Any viewer who goes into Keisuke Kinoshita’s 1961 film Immortal Love expecting the grand, sweeping romance suggested by the title is bound to be disappointed. The original Japanese title, Eien no hito (永遠の人), can be translated as “forever one,” which is a bit closer to the mark, as the focus is on a marriage — if something so ugly and venomous can truly be regarded as a marriage. Perhaps the other English name given to the film is the most appropriate of all: Bitter Spirit.
When ragged, elderly sweet potato peddler Shinichirô Atsumi (Chishû Ryû) gets the opportunity to enter the Okudaira family’s lavish mansion, he can’t hide his awe. “It’s like a western castle in a movie,” he says. It’s an apt remark, considering how Keisuke Kinoshita’s offbeat 1960 film Spring Dreams evokes such American comedies as My Man Godfrey (1936) and Merrily We Live (1938) in its focus on a household full of wealthy eccentrics and their dealings with an ostensibly impoverished outsider. Although Spring Dreams has a decidedly strange atmosphere all its own — most apparent, perhaps, in its harpsichord score and its oddly colored lighting scheme — it shares major themes with those American predecessors: class, love and, above all, money.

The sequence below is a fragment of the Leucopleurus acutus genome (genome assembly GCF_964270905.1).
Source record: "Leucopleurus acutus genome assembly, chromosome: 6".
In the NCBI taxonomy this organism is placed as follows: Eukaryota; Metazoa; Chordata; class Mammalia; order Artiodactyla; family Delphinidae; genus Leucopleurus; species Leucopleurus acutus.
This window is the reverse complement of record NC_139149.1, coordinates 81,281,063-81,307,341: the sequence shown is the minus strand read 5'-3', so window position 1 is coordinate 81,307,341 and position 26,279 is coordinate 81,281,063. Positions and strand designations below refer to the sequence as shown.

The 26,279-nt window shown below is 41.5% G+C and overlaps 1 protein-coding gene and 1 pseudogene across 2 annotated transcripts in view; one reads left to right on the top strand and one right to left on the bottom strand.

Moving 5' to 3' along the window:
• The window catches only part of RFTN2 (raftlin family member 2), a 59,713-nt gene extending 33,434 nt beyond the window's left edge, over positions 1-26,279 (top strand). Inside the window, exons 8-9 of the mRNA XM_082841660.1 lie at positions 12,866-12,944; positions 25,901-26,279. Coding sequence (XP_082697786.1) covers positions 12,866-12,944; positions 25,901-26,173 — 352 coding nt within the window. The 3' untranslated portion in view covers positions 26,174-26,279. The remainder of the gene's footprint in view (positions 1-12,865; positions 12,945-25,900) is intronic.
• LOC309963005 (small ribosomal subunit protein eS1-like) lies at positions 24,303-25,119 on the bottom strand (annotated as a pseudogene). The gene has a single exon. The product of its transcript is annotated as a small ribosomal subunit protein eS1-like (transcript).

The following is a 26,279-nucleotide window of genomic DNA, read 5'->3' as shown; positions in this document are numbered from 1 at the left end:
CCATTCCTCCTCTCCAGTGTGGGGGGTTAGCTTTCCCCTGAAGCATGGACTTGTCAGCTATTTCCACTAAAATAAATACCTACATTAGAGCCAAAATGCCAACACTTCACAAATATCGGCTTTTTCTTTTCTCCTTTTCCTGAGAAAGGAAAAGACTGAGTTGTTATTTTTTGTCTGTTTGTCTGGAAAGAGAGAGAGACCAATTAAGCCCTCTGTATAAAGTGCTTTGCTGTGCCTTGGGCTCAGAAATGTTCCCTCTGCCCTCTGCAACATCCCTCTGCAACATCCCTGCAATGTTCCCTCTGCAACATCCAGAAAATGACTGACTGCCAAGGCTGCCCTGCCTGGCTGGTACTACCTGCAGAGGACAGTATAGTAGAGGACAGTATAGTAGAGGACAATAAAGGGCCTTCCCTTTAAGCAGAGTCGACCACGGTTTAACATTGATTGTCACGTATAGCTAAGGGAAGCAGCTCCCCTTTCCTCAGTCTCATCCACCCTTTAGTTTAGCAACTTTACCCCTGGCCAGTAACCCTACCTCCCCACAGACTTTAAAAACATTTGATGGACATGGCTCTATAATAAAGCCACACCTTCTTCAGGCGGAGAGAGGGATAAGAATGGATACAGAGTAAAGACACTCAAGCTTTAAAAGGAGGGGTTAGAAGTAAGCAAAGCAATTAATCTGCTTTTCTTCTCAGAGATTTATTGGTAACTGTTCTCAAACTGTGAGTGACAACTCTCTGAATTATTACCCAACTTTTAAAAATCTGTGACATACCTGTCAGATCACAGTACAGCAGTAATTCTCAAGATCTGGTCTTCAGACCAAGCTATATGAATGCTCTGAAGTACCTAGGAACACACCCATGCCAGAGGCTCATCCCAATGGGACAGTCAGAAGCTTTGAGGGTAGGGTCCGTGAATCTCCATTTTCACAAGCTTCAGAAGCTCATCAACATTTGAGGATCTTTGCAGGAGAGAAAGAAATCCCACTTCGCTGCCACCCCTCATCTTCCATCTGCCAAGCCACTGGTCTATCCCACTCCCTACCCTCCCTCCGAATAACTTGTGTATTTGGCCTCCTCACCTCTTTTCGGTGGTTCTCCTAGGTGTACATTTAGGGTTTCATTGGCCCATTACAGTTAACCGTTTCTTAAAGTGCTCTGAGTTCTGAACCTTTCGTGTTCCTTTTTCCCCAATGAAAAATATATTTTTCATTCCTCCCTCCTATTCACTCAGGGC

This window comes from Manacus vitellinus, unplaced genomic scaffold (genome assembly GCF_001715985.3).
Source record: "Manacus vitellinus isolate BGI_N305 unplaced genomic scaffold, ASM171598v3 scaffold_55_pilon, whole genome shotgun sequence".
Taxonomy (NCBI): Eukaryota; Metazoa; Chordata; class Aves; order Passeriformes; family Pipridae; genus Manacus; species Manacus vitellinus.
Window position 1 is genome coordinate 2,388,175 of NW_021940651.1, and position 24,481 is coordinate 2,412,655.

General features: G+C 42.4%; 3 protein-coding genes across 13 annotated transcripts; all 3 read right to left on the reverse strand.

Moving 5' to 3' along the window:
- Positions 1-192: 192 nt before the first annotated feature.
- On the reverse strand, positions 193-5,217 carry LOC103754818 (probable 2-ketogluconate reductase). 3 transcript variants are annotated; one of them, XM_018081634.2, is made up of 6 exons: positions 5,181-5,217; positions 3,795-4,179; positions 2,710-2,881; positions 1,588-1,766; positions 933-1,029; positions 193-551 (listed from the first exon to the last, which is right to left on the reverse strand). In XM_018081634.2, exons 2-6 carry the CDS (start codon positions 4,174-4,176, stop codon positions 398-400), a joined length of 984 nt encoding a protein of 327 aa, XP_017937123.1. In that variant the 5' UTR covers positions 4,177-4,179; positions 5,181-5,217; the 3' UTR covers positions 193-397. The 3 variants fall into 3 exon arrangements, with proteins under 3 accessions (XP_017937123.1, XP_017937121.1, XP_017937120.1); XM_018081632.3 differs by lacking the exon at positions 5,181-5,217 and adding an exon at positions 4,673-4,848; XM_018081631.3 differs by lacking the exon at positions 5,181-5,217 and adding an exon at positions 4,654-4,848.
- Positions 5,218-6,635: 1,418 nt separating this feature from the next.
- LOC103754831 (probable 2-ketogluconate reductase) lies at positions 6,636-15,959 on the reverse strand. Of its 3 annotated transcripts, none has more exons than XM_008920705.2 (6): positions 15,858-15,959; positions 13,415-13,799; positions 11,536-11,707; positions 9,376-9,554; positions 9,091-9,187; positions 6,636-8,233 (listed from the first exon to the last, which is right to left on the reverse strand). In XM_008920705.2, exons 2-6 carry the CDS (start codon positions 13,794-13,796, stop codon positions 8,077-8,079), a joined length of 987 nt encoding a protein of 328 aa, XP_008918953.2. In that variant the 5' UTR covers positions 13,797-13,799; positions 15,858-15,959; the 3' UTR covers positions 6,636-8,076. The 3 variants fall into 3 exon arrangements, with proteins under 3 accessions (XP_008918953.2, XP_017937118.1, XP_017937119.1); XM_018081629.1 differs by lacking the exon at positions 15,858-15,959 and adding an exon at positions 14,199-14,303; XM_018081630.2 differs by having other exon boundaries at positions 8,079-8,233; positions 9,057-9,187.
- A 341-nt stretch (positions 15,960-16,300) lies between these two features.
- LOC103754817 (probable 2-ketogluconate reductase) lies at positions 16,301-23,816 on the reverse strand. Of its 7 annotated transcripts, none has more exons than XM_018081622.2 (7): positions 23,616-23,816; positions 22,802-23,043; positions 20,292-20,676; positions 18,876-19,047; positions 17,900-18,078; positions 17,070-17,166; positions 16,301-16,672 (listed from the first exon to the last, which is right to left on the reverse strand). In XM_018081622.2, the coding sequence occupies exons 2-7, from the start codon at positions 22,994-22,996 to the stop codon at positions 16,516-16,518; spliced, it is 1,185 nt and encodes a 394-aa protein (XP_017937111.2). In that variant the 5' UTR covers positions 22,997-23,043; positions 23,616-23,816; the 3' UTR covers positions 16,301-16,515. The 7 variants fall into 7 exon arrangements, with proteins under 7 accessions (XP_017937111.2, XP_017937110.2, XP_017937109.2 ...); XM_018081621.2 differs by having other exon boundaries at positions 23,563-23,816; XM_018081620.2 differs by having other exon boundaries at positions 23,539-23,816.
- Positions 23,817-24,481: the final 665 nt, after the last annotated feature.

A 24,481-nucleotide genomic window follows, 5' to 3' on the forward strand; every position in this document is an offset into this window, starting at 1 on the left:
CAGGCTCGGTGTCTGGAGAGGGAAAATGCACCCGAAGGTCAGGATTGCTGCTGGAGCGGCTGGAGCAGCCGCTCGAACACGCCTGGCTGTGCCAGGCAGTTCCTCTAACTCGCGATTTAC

“The day I began teaching was also the first day of school for those twelve kids. They looked so small and anxious. Those twenty-four eyes looking up at me were so adorable. I don’t want those adorable eyes to ever lose their sparkle.”
When people think of Japanese directors, or even just mid-twentieth century Japanese directors, Keisuke Kinoshita isn’t likely to be the first name that springs to mind. With contemporaries like Akira Kurosawa, Yasujirô Ozu, Kenji Mizoguchi and Mikio Naruse, that’s understandable. Moreover, very few of his movies are available on DVD and/or Blu-ray in the United States. The Criterion Collection has released Twenty-Four Eyes (1954) and The Ballad of Narayama (1958), and their Eclipse line includes a five-film set called Kinoshita and World War II, which comprises Port of Flowers (1943), The Living Magoroku (1943), Jubilation Street (1944), Army (1944) and Morning for the Osone Family (1946). Fortunately for those interested in exploring more of Kinoshita’s work, Criterion also offers a large number of his films on their Hulu channel; I counted forty-three(!), of which I’ve seen about half. The aforementioned Twenty-Four Eyes and The Ballad of Narayama are probably the best-known, but my favorite Kinoshita discoveries tend to be more obscure. He can be a bit hit-or-miss — some movies are obscure for a reason — so I’d like to mention a few that I’ve particularly enjoyed.